Repercussions for the tin market


PETALING JAYA: The restriction on the tin smelting and mining operations of Malaysia Smelting Corp Bhd (MSC) during phase one of the National Recovery Plan has led to an indefinite suspension of the Kuala Lumpur Tin Market (KLTM).

MSC is the world’s third-largest tin supplier as well as the world’s largest toll smelter. A large portion of its 40, 000 tonnes of tin ore annually is smelted and traded on the local physical tin market in Malaysia.

When contacted, MSC chief executive officer Datuk Patrick Yong said, “To the best of my memory in my short stint in the tin business, this may be the first time the KLTM is suspended due to the stoppage in MSC’s production.”

Given that MSC is the sole tin smelter and the only industrial scale miner in Malaysia, he noted that the operation restriction would limit the group’s production, thus surely affecting the turnover of the KLTM.

He told StarBiz that “although the KLTM is technically independent of MSC, other than being related in trading, the physical tin market is also linked by the supply chain of the tin being traded and MSC happens to be the only smelter in the country and supplies over 95% of tin to the KLTM”.

MSC tin ingotsMSC tin ingots

The current restriction on operations has also disrupted its tin supply to both the London Metal Exchange and the KLTM, added Yong.

“As we are restricted to operating at 10% of our total workforce, we can only keep our furnaces and kettles warm and are unable to operate efficiently.”

MSC also had to declare a force majeure to protect the group from international contractual obligations, Yong pointed out.

“Since we supply the bulk of tin traded on the KLTM, and with this stoppage of production, the situation has led to the suspension of all tin trading activities on the KLTM until MSC’s operation is back to normal, ” he added.

During the movement control order (MCO) 1 and MCO 2, MSC was classified as an essential and integral part of the global supply chain by the International Trade and Industry Ministry.

“Much to our surprise and dismay, when MCO 3.0 was announced, we were restricted to operate with only 10% of our workforce, under ‘idle-warm’ despite nothing much having changed in the operations of our tin smelters and mine, ” Yong said.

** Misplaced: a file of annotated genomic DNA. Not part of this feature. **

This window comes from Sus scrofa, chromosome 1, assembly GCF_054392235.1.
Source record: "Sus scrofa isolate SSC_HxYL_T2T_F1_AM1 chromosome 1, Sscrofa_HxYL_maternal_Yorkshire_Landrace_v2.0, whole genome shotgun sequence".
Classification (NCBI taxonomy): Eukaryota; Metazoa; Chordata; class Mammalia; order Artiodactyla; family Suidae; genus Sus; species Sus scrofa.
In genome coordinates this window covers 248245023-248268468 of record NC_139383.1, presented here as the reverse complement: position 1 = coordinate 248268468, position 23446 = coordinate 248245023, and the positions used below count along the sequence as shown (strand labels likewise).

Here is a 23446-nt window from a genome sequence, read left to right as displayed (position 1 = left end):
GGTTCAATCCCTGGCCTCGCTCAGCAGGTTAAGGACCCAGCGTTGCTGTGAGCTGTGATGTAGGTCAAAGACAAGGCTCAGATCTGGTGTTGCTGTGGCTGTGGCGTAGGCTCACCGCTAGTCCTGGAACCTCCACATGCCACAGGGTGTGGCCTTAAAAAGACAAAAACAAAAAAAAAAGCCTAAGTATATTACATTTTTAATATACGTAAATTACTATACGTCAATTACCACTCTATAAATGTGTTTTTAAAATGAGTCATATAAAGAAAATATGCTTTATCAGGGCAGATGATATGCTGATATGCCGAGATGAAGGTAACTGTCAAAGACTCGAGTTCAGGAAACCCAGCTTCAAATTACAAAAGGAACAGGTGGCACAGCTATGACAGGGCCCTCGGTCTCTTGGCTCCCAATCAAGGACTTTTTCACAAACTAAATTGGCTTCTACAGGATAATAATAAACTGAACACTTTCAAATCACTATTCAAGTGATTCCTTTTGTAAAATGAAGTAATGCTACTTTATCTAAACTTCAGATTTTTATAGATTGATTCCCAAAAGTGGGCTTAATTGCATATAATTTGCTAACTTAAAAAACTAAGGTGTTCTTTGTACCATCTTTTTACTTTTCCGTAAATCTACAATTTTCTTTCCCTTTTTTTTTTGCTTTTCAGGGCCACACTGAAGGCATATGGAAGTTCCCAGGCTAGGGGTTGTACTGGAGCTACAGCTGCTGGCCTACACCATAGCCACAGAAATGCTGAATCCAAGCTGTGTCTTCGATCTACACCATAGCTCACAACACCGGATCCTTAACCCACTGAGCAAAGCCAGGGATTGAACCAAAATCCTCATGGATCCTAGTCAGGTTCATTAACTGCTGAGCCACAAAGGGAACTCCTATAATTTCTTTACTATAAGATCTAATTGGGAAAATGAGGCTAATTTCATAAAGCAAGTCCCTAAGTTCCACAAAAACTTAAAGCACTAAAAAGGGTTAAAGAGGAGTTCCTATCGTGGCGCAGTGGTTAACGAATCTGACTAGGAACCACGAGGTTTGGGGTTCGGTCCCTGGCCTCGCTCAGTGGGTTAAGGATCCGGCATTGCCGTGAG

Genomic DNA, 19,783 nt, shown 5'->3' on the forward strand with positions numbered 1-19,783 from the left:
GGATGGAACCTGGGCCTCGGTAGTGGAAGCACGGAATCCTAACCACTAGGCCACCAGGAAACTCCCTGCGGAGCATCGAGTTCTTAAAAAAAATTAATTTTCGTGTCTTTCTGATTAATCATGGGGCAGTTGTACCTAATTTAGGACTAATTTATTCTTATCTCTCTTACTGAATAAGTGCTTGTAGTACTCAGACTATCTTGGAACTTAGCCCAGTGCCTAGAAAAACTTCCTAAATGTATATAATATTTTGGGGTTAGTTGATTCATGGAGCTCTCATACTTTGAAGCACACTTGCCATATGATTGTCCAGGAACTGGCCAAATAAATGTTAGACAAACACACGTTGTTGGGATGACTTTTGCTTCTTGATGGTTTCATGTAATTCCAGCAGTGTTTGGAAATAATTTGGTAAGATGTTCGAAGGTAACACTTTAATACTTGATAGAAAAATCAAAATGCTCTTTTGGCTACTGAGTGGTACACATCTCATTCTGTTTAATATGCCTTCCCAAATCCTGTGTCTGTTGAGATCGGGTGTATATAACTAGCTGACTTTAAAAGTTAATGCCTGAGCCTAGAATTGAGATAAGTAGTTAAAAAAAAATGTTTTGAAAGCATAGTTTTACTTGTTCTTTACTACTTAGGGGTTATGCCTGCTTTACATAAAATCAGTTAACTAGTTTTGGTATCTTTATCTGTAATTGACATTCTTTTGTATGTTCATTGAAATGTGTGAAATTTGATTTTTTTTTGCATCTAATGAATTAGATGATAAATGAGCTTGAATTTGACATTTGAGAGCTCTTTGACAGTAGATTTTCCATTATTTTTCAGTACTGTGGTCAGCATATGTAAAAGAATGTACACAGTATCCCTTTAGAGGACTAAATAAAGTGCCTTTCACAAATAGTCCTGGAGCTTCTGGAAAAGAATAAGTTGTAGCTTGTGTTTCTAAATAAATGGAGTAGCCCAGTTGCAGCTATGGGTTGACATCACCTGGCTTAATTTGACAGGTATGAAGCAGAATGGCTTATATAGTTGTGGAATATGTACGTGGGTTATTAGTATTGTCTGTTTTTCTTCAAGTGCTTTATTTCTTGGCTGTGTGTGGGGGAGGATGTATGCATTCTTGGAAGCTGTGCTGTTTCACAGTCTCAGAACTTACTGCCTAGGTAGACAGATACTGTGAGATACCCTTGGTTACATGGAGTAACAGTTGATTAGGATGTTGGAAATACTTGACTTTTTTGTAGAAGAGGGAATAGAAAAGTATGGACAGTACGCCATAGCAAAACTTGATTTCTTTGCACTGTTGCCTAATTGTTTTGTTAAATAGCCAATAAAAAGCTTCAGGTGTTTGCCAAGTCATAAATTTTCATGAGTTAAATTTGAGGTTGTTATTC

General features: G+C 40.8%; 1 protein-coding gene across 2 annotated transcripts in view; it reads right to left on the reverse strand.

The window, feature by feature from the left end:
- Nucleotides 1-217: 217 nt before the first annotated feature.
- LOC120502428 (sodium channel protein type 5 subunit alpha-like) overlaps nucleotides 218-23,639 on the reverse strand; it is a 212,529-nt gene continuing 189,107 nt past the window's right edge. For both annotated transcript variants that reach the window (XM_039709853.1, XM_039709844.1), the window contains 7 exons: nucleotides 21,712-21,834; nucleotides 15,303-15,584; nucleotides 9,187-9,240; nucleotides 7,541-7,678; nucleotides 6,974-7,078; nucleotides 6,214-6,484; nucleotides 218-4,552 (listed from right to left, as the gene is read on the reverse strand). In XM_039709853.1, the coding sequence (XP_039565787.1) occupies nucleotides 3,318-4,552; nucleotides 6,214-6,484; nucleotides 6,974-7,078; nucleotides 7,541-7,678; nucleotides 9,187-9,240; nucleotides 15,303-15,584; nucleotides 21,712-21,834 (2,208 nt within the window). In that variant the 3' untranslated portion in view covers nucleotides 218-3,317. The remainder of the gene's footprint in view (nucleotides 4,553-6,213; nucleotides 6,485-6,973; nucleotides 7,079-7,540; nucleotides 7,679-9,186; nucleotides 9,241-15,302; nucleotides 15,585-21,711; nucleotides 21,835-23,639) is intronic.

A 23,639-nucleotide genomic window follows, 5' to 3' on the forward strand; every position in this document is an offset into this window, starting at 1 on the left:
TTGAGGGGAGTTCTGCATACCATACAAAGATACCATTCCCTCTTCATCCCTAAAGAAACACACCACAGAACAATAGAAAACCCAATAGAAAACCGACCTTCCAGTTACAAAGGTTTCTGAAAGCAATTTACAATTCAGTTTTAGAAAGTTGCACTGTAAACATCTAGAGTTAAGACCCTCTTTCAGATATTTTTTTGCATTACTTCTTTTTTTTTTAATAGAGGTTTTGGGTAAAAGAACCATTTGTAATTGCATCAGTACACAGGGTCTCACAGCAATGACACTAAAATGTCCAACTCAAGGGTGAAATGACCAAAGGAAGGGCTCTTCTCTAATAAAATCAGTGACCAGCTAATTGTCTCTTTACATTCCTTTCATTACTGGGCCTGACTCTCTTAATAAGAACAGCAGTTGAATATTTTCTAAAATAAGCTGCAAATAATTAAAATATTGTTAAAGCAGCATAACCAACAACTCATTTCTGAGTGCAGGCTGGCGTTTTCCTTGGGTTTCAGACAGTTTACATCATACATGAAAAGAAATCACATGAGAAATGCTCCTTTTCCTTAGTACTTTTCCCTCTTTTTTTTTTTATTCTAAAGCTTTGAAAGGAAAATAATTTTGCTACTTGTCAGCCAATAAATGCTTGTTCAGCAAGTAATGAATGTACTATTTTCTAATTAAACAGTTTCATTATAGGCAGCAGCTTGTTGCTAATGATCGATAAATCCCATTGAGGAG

With such restrictions on its workforce, no tin can possibly come out from MSC’s tin mines which are managed by Rahman Hydraulic Tin Sdn Bhd and its tin smelting plants. Yong also expects trading on the KLTM to remain suspended until MSC receives the approval from the relevant authorities.

The imbalance in the supply and demand position will drive tin prices higher, affecting industries that require tin in their downstream activities.

MSC tin smeltingMSC tin smelting

Yong cautioned that “more local industries such as tin canning, tin plating and solder making which require tin will now have to import tin at a higher price.

“Even the collection of royalties and levies by the state departments will not be spared. These are just a few of the collateral damages.”

Another point highlighted by Yong is on MSC’s status as the world’s largest custom toll smelter.

The group has to source and receive tin ore from third-party miners from all over the world such as Brazil, Peru and Indonesia, among others.

“The Covid-19 pandemic presented these countries with challenges and coupled with the restriction on MSC’s operations, it further impacted the global tin supply chain, causing tin prices to shoot up sky high internationally, ” he added.

Furthermore, the drop in MSC’s tin production will have a global impact, namely, in the semiconductor and photovoltaic industries.

The rise in demand for more electronic devices and renewable energy has led to a sharp rise in prices of solar panels and solder.

To date, half of the global tin demand is used as tin solder, which is needed to attach the electronic components to circuit boards as well as to connect cells in a solar panel.

Operational-wise, Yong pointed out that for MSC, there was very little damage control that could be done except to bite the bullet.

“However, we have utilised this non-revenue time to do planning and activities low down the merit list.

“We have also written to appeal to the relevant authorities to allow resumption of production, ” he added.

According to Yong, the higher tin price will affect MSC more in the mining sector as “our export value of tin metal will greatly benefit us.

“Our inventory of tin containing material will also benefit from the price hike.

“As far as the toll smelting business is concerned, there will be little effect as we earn tolling charges. The lower turnover in smelting volume will translate to slightly lower earnings.”

He also expects that MSC can return to full operations in a couple of months after the situation is all cleared with lower Covid-19 infections.

Nonetheless, with MSC’s new smelting plant in Pulau Indah, the main benefit will be in improved smelting speeds and efficiency.

However, Yong noted that the planned smelting throughput will remain roughly the same, as it will take some time to smelt the backlog of tin ore, which has accumulated for return to tolling customers, after which, considerations will be given to increase smelting output, depending on the market situation.

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MSC , Malaysia , Smelting Corp , Patrick Yong , KLTM , LME , tin , price ,

   

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